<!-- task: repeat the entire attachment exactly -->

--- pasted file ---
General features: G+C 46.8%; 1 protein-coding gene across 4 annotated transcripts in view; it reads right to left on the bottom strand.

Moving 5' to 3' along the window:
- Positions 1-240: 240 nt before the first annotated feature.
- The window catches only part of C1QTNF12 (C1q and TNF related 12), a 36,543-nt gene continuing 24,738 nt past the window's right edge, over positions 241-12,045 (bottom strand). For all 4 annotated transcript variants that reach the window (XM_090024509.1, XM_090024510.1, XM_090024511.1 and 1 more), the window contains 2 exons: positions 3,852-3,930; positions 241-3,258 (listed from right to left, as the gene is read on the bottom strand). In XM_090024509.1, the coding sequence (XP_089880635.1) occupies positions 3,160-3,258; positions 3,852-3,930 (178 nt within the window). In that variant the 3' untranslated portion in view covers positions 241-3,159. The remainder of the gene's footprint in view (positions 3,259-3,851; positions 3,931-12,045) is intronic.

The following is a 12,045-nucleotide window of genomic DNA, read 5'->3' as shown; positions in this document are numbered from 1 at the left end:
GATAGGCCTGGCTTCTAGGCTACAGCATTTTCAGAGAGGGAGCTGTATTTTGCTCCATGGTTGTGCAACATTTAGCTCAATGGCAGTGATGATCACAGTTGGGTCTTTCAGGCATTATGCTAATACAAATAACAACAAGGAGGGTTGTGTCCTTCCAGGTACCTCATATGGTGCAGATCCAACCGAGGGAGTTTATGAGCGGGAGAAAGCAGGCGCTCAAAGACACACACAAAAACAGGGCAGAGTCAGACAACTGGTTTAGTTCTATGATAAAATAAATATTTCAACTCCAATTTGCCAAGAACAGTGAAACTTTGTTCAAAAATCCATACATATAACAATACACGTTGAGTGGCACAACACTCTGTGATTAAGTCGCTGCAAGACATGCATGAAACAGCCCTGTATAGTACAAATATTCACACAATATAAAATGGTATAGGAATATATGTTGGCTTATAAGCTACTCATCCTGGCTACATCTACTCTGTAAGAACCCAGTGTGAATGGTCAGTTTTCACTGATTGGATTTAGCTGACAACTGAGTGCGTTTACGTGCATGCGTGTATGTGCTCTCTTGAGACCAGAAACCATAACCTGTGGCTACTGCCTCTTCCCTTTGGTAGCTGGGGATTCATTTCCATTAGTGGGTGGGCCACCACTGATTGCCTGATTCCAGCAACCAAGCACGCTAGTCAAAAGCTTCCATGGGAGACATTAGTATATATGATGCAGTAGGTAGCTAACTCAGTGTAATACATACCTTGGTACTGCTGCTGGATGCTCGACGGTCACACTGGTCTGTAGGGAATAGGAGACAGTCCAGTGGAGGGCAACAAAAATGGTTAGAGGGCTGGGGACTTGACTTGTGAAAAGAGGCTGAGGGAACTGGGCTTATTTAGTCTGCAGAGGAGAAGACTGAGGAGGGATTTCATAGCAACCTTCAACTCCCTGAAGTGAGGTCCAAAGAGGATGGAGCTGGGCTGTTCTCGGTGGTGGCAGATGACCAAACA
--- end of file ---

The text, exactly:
General features: G+C 46.8%; 1 protein-coding gene across 4 annotated transcripts in view; it reads right to left on the bottom strand.

Moving 5' to 3' along the window:
- Positions 1-240: 240 nt before the first annotated feature.
- The window catches only part of C1QTNF12 (C1q and TNF related 12), a 36,543-nt gene continuing 24,738 nt past the window's right edge, over positions 241-12,045 (bottom strand). For all 4 annotated transcript variants that reach the window (XM_090024509.1, XM_090024510.1, XM_090024511.1 and 1 more), the window contains 2 exons: positions 3,852-3,930; positions 241-3,258 (listed from right to left, as the gene is read on the bottom strand). In XM_090024509.1, the coding sequence (XP_089880635.1) occupies positions 3,160-3,258; positions 3,852-3,930 (178 nt within the window). In that variant the 3' untranslated portion in view covers positions 241-3,159. The remainder of the gene's footprint in view (positions 3,259-3,851; positions 3,931-12,045) is intronic.

The following is a 12,045-nucleotide window of genomic DNA, read 5'->3' as shown; positions in this document are numbered from 1 at the left end:
GATAGGCCTGGCTTCTAGGCTACAGCATTTTCAGAGAGGGAGCTGTATTTTGCTCCATGGTTGTGCAACATTTAGCTCAATGGCAGTGATGATCACAGTTGGGTCTTTCAGGCATTATGCTAATACAAATAACAACAAGGAGGGTTGTGTCCTTCCAGGTACCTCATATGGTGCAGATCCAACCGAGGGAGTTTATGAGCGGGAGAAAGCAGGCGCTCAAAGACACACACAAAAACAGGGCAGAGTCAGACAACTGGTTTAGTTCTATGATAAAATAAATATTTCAACTCCAATTTGCCAAGAACAGTGAAACTTTGTTCAAAAATCCATACATATAACAATACACGTTGAGTGGCACAACACTCTGTGATTAAGTCGCTGCAAGACATGCATGAAACAGCCCTGTATAGTACAAATATTCACACAATATAAAATGGTATAGGAATATATGTTGGCTTATAAGCTACTCATCCTGGCTACATCTACTCTGTAAGAACCCAGTGTGAATGGTCAGTTTTCACTGATTGGATTTAGCTGACAACTGAGTGCGTTTACGTGCATGCGTGTATGTGCTCTCTTGAGACCAGAAACCATAACCTGTGGCTACTGCCTCTTCCCTTTGGTAGCTGGGGATTCATTTCCATTAGTGGGTGGGCCACCACTGATTGCCTGATTCCAGCAACCAAGCACGCTAGTCAAAAGCTTCCATGGGAGACATTAGTATATATGATGCAGTAGGTAGCTAACTCAGTGTAATACATACCTTGGTACTGCTGCTGGATGCTCGACGGTCACACTGGTCTGTAGGGAATAGGAGACAGTCCAGTGGAGGGCAACAAAAATGGTTAGAGGGCTGGGGACTTGACTTGTGAAAAGAGGCTGAGGGAACTGGGCTTATTTAGTCTGCAGAGGAGAAGACTGAGGAGGGATTTCATAGCAACCTTCAACTCCCTGAAGTGAGGTCCAAAGAGGATGGAGCTGGGCTGTTCTCGGTGGTGGCAGATGACCAAACA